Russian filmmaker Andrey Zvyagintsev brings a typically intense film to Cannes with mysterious thriller Loveless
Andrey Zvyagintsev's stark and at times brutal Loveless chills to the core from its opening frame, telling the story of a home devoid (as the title suggests) of love. Within this intense family drama the Russian director then wraps a procedural thriller concerned with the disappearance of a young boy.
In the opening moments, the camera tracks along a snowy river bank, showing bare trees whose fronds reach out like frozen capillaries from the withered hearts of their trunks. It sets the scene for the film's icy temperament, which cuts to the quick with scalpel-like precision. At the centre of the story is a young boy called Alyosha (Matvey Novikov). When we first meet him, he has a smile on his face, but don’t let it deceive you – it’s the last sincere moment of joy you'll see for the duration of Loveless.
At home, Alyosha's parents, Zhenya (Mariana Spivak) and Boris (Alexey Rozin), are going through a toxic divorce, unable to be in each other’s presence without snide remarks or cold comments, some of which concern young Alyosha. In one scene they casually throw around barbs about which parent should take on the little ‘squirt’ or whether he'd be better off at boarding school. As Zhenya storms out of the room she slams the door, revealing her son has been hiding behind it during their heated exchange, and we see his face strewn with tears.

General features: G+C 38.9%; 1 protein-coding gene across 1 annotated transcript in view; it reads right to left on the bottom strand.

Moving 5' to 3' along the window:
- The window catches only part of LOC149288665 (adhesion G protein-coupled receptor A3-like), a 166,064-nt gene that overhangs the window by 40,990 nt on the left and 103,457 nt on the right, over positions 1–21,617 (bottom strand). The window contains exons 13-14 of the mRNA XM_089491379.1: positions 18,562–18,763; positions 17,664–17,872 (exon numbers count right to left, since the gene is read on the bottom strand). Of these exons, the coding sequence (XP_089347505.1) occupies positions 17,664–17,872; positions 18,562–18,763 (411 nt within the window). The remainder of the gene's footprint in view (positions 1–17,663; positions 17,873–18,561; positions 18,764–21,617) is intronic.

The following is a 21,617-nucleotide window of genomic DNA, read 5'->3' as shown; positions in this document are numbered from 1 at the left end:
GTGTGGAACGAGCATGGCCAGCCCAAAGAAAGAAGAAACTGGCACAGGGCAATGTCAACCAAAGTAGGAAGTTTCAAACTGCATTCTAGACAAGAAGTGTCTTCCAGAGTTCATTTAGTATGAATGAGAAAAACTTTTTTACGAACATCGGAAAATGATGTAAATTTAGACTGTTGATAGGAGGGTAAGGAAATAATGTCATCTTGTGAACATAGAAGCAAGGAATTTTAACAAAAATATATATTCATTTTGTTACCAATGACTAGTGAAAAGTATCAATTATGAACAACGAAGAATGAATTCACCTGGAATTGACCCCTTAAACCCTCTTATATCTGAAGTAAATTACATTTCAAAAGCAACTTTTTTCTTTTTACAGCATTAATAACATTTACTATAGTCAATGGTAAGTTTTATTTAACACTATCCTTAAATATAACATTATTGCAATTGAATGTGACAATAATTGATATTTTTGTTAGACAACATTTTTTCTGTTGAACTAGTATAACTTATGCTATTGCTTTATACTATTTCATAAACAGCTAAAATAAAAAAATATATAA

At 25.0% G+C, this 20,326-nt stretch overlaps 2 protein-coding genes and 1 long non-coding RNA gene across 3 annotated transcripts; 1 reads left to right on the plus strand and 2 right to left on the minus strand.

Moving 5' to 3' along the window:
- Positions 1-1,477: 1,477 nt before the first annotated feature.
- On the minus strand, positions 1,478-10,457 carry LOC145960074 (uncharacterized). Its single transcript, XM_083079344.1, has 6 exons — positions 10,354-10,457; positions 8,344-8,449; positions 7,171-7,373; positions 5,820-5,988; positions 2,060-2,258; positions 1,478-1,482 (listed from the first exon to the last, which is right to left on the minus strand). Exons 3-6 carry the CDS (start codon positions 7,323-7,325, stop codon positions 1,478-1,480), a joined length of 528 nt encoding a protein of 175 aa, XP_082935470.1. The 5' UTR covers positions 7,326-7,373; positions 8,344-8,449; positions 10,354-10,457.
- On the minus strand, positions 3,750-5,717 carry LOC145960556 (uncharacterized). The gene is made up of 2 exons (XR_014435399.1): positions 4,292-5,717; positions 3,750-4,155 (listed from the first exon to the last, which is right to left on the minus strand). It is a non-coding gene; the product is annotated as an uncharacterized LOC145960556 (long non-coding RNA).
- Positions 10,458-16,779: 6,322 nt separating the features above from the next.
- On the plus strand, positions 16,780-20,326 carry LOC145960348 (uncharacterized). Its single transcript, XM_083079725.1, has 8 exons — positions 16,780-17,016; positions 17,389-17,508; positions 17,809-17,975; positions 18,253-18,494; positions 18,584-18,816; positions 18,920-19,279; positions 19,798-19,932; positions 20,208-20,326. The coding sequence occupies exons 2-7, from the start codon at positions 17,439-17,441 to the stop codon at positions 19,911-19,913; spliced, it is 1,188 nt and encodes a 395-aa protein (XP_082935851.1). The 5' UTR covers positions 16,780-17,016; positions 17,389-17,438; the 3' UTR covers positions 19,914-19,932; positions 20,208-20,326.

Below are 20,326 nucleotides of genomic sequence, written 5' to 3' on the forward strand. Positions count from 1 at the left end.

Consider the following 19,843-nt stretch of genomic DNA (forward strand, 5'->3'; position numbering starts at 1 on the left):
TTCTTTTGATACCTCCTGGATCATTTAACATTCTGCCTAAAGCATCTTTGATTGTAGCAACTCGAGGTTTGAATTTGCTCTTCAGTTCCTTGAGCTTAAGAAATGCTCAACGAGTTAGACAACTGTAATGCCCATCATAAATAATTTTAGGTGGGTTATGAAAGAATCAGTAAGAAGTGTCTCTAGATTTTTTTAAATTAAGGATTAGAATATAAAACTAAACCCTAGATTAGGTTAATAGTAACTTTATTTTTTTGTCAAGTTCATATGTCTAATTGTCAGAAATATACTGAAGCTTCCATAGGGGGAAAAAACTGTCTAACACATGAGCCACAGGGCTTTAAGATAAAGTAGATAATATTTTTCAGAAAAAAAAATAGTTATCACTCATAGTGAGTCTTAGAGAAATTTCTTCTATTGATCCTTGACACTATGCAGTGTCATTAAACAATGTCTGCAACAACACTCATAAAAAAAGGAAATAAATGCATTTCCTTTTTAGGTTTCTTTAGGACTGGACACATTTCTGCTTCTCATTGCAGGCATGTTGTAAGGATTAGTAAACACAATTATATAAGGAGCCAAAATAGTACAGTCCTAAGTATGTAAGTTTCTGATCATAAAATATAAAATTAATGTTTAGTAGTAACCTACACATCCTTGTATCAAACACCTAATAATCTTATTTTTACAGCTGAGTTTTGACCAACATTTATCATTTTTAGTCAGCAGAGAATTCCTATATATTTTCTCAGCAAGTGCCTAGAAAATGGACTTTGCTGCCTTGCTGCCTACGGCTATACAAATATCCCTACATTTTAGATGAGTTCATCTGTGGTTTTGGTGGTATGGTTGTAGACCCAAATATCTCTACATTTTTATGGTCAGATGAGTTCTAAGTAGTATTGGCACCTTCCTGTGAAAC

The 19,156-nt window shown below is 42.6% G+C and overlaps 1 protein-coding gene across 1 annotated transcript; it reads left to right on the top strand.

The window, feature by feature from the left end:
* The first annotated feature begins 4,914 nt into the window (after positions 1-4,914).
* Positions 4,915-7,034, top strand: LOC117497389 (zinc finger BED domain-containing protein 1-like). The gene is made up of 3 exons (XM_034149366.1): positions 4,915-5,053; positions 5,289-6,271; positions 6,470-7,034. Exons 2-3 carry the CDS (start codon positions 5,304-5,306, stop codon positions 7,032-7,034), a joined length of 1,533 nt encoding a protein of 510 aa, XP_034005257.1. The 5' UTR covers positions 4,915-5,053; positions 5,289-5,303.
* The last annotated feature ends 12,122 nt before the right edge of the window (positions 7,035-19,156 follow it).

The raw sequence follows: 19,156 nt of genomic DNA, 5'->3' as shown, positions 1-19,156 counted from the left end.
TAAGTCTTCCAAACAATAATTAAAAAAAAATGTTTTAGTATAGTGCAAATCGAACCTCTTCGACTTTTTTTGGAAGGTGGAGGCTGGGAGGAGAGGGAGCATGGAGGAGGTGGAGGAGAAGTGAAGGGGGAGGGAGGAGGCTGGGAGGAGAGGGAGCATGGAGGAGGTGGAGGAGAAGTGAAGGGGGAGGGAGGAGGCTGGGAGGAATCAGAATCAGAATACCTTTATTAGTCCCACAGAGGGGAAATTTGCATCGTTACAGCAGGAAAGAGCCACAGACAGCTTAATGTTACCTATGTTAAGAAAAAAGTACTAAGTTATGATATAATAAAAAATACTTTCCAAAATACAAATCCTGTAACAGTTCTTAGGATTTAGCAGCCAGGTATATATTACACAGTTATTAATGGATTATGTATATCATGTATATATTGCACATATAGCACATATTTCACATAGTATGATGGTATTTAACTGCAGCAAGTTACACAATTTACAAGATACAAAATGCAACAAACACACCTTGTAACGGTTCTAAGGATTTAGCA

The realisation that his mother would rather down wine and scroll on her iPhone, and his father would rather be with his pregnant mistress or at work than spend time with him is the catalyst for Alyosha to flee. When the parents discover he’s missing (an entire day later) the hunt to find him begins.
Zvyagintsev’s trick of using a procedural drama as the narrative thrust while painting a precise portrait of both the parents and their respective new partners is masterfully handled. The bourgeois world in which they live could easily have led to tired clichés – the neglected wife, the over-worked husband – but not in Zvyagintsev’s hands. He, along with Oleg Negin, his long-standing writing collaborator, offers up a world populated by narcissists; the parents' world is purely self-serving, absent of concern for their only offspring.
While rooted in a family drama, the subjects that Zvyagintsev navigates allows him to obliquely critique Russian society. Background noise includes TV and radio reports of the conflict with Ukraine, while the characters continue their bourgeois existence of fine dining and treadmills during the search for their son. It's all captured expertly by cinematographer Mikhail Krichman, who peppers the film with lingering shots of the snowy landscape in which they live.
Loveless is a film of remarkable savagery, an astounding depiction of suffering, cruelty and indifference that lingers with the soul, and is an outstanding followup to the Oscar-nominated Leviathan.